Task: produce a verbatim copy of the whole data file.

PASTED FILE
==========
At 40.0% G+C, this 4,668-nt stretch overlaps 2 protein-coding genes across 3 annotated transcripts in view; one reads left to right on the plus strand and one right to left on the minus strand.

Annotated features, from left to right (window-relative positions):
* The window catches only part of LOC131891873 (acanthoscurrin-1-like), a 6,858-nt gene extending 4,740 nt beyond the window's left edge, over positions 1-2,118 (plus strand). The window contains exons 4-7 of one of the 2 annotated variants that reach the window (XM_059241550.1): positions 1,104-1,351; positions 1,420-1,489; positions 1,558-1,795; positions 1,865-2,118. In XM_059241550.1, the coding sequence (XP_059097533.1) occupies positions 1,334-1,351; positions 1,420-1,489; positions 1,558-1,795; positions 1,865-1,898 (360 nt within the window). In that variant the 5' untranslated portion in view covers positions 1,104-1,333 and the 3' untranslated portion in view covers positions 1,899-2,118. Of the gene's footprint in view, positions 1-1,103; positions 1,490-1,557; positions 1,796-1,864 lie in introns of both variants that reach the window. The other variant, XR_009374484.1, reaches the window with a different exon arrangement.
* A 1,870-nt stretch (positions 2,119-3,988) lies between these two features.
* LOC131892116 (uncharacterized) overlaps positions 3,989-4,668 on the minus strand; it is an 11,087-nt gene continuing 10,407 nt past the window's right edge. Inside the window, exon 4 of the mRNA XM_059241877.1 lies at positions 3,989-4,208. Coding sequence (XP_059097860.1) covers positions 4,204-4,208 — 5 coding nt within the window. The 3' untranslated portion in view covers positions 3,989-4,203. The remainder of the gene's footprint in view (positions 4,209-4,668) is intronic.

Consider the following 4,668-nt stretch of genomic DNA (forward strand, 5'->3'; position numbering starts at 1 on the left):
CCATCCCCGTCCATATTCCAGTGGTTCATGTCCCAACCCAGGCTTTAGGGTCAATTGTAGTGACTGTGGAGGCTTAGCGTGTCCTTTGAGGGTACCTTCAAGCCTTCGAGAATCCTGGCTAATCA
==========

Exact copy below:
At 40.0% G+C, this 4,668-nt stretch overlaps 2 protein-coding genes across 3 annotated transcripts in view; one reads left to right on the plus strand and one right to left on the minus strand.

Annotated features, from left to right (window-relative positions):
* The window catches only part of LOC131891873 (acanthoscurrin-1-like), a 6,858-nt gene extending 4,740 nt beyond the window's left edge, over positions 1-2,118 (plus strand). The window contains exons 4-7 of one of the 2 annotated variants that reach the window (XM_059241550.1): positions 1,104-1,351; positions 1,420-1,489; positions 1,558-1,795; positions 1,865-2,118. In XM_059241550.1, the coding sequence (XP_059097533.1) occupies positions 1,334-1,351; positions 1,420-1,489; positions 1,558-1,795; positions 1,865-1,898 (360 nt within the window). In that variant the 5' untranslated portion in view covers positions 1,104-1,333 and the 3' untranslated portion in view covers positions 1,899-2,118. Of the gene's footprint in view, positions 1-1,103; positions 1,490-1,557; positions 1,796-1,864 lie in introns of both variants that reach the window. The other variant, XR_009374484.1, reaches the window with a different exon arrangement.
* A 1,870-nt stretch (positions 2,119-3,988) lies between these two features.
* LOC131892116 (uncharacterized) overlaps positions 3,989-4,668 on the minus strand; it is an 11,087-nt gene continuing 10,407 nt past the window's right edge. Inside the window, exon 4 of the mRNA XM_059241877.1 lies at positions 3,989-4,208. Coding sequence (XP_059097860.1) covers positions 4,204-4,208 — 5 coding nt within the window. The 3' untranslated portion in view covers positions 3,989-4,203. The remainder of the gene's footprint in view (positions 4,209-4,668) is intronic.

Consider the following 4,668-nt stretch of genomic DNA (forward strand, 5'->3'; position numbering starts at 1 on the left):
CCATCCCCGTCCATATTCCAGTGGTTCATGTCCCAACCCAGGCTTTAGGGTCAATTGTAGTGACTGTGGAGGCTTAGCGTGTCCTTTGAGGGTACCTTCAAGCCTTCGAGAATCCTGGCTAATCA